Religion & Spirituality in Film
By Heather Johnson
Spiritual and/or religious themes permeate films of nearly all genres and budgetary means, either blatantly obvious or nestled elusively between the lines. But whether low-key comedy or bold, intellectual drama, many films with a mission ultimately fall into the spiritual or religious category, as each category bears its own characteristics. What follows are two interwoven "sub-primers," if you will. The two subgenres have much in common, but use different approaches to get their message across. The spiritual film takes an inner-directed road to our quest for higher purpose. The film may point to divine principles, but it may also inspire us to forge our own path toward discovering our true nature. The religious film may cover similar uplifting themes, but does so within the context of a particular organized religion with specific guidelines that one must follow in order to reach that higher place of being.
For example, Eternal Sunshine of the Spotless Mind could be considered a spiritual film, with its exploration of love and identity, of past and present, while Martin Scorsese's The Last Temptation of Christ, a radical interpretation of the Bible's Crucifixion story, would be considered a religious film. In recent years, both spiritually minded and religious films have found their way to varying degrees of box office success, including spiritual titles such as Conversations with God and The Pursuit of Happyness, and religiously themed works such as Passion of the Christ and The Nativity Story.
You may not find God in a GreenCine primer, but we will try to bring to light the impact spirituality and religion have had on film through the later half of the 20th Century and beyond.
"What lies behind us and what lies before us are small matters to what lies within us."
- Ralph Waldo Emerson
Inspired by transcendentalists such as Ralph Waldo Emerson, New Thought purveyors Phineas Quimby and Christian D. Larson, metaphysician Thomas Troward, and the laws of nature, art, science and philosophy, spiritual seekers such as Earnest Holmes, founder of the International Religious Science movement, and Charles and Myrtle Fillmore, founder of the Unity School of Christianity (the largest New Thought denomination of Christianity), helped bring the teachings of the movement and its take on metaphysics to a wider audience in the early 1900s. Their writings and talks discussed a universal presence of creative energy (aka God), that exists within and without everyone and everything; hence, the concept of "oneness." Our thoughts create our reality, so the teaching goes. Christian teachings echo this belief with the passage "As a man thinketh in his heart, so is he."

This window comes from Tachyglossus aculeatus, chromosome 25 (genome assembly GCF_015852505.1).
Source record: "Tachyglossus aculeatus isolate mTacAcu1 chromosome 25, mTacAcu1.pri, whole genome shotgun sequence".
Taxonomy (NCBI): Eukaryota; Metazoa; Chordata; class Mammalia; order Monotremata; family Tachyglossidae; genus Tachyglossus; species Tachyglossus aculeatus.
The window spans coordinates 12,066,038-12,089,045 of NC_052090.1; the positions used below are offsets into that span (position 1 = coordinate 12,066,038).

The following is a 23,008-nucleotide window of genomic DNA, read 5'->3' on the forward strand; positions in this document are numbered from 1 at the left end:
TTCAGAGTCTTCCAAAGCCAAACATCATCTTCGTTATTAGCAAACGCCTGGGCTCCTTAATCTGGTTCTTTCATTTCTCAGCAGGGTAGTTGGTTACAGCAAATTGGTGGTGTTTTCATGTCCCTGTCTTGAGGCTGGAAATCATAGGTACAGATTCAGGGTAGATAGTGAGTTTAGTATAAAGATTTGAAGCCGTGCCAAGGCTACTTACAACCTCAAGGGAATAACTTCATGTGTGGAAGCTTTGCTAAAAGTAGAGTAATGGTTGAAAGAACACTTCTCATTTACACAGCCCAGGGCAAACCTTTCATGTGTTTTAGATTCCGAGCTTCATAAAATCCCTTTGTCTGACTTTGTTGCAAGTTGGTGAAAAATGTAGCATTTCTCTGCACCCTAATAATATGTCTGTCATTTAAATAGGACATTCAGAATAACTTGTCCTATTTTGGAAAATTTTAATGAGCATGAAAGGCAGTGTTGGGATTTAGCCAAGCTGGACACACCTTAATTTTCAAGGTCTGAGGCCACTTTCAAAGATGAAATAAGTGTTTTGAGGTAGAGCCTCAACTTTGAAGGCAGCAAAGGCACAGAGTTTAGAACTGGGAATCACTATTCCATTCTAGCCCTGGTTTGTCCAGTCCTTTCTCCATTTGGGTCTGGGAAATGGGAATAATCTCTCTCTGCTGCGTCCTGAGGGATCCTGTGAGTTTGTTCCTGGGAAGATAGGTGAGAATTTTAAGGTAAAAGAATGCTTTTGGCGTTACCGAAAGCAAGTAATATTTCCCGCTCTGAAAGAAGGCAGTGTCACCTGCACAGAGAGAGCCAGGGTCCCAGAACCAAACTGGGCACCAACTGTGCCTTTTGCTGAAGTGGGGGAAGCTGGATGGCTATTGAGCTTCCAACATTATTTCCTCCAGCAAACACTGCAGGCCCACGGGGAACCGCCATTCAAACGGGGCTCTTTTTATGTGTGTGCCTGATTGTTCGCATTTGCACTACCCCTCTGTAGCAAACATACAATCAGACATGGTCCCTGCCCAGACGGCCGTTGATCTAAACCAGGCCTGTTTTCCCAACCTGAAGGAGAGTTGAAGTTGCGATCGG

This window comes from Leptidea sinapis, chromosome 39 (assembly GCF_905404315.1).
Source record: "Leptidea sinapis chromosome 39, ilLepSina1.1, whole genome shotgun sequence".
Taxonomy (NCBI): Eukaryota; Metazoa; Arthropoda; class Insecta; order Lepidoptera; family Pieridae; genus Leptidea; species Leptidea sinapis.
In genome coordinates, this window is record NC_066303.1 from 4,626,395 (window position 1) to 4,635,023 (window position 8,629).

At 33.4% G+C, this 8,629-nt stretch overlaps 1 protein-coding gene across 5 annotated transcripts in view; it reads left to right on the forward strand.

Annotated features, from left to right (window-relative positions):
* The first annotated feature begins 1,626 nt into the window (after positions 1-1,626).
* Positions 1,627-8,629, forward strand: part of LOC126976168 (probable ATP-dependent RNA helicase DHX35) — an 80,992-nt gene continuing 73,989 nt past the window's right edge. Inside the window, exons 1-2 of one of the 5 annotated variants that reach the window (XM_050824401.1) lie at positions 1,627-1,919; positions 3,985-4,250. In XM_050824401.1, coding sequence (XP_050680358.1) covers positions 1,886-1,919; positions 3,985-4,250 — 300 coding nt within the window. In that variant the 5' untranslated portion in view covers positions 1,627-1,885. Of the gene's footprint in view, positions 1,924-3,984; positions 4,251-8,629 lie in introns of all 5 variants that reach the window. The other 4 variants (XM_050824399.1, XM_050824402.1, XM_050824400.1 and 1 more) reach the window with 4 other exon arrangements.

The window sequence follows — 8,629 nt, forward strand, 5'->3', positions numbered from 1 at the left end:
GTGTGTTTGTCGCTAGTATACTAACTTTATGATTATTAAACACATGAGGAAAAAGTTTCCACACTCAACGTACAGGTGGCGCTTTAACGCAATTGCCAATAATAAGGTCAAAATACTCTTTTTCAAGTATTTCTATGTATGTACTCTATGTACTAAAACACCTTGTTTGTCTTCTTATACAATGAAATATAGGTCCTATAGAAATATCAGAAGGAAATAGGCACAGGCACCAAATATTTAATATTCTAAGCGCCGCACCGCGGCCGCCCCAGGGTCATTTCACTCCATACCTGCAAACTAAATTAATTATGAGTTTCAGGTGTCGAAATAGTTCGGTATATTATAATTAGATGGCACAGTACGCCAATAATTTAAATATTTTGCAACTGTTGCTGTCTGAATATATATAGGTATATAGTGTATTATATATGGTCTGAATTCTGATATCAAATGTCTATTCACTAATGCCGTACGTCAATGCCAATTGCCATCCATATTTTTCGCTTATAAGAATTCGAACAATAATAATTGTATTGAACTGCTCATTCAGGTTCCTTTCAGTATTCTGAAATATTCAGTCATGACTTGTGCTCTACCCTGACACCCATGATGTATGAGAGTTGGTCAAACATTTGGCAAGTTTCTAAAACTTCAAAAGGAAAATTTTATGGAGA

In more recent years, author/speakers such as Wayne Dyer, Louise Hay, Marianne Williamson, Deepak Chopra and Neal Donald Walsch have carried the New Thought teachings forward, combined them with other Eastern and Western ideas, and brought them to an even wider audience through their respective best-selling tomes. As a natural, profitable extension, these books, and others like them, have found their way to the silver screen. Many of these films were made on a limited budget, some contain airy fairy music and sub-par acting, but the message generally transcends the flaws.
For a clear understanding of the relationship between the laws of science and spirit, take a look at What the "Bleep" Do We Know?, which examines quantum physics and how it affects our everyday reality. The film weaves documentary-style footage with the story of Alice (Marlee Matlin), a divorced photographer whose life slowly unravels, but is then reborn when she discovers the power of consciousness. Interesting visual effects and diagrams help explain the theories put forward by "radical scientists" such as David Albert PhD, Dr. Joe Dispenza DC, Amit Goswami PhD, Andrew B. Newberg MD, among others. A multi-disc DVD set, What the Bleep: Down the Rabbit Hole, Quantum Edition (2006), takes a deeper look at these ideas, with five additional hours of uncut interviews, more animation and a filmmaker Q&A.
Similar in format, albeit without the dramatic element, a DVD called The Secret has gotten some serious online attention over the last year, partly due to the producers' secretive marketing strategies and mentions on national TV. One can only view or download the documentary from the "authorized secret distributor," who claims the film holds the "great secret of the universe," aka the key to unlimited wealth, health, joy, youth and loving relationships. If you can get past the over-the-top introduction, you'll be rewarded with - here it is! - the secret: which is, as Deepak Chopra describes in his book The Seven Spiritual Laws of Success, the Law of Attraction. Again, interviews with scientists and spiritual thinkers cover one of the basic teachings in metaphysics: we create our lives with our thoughts and feelings, and the "secret" to having and becoming more in this life is to believe you already have it, and feel that you have it as well. In other words, act as if.
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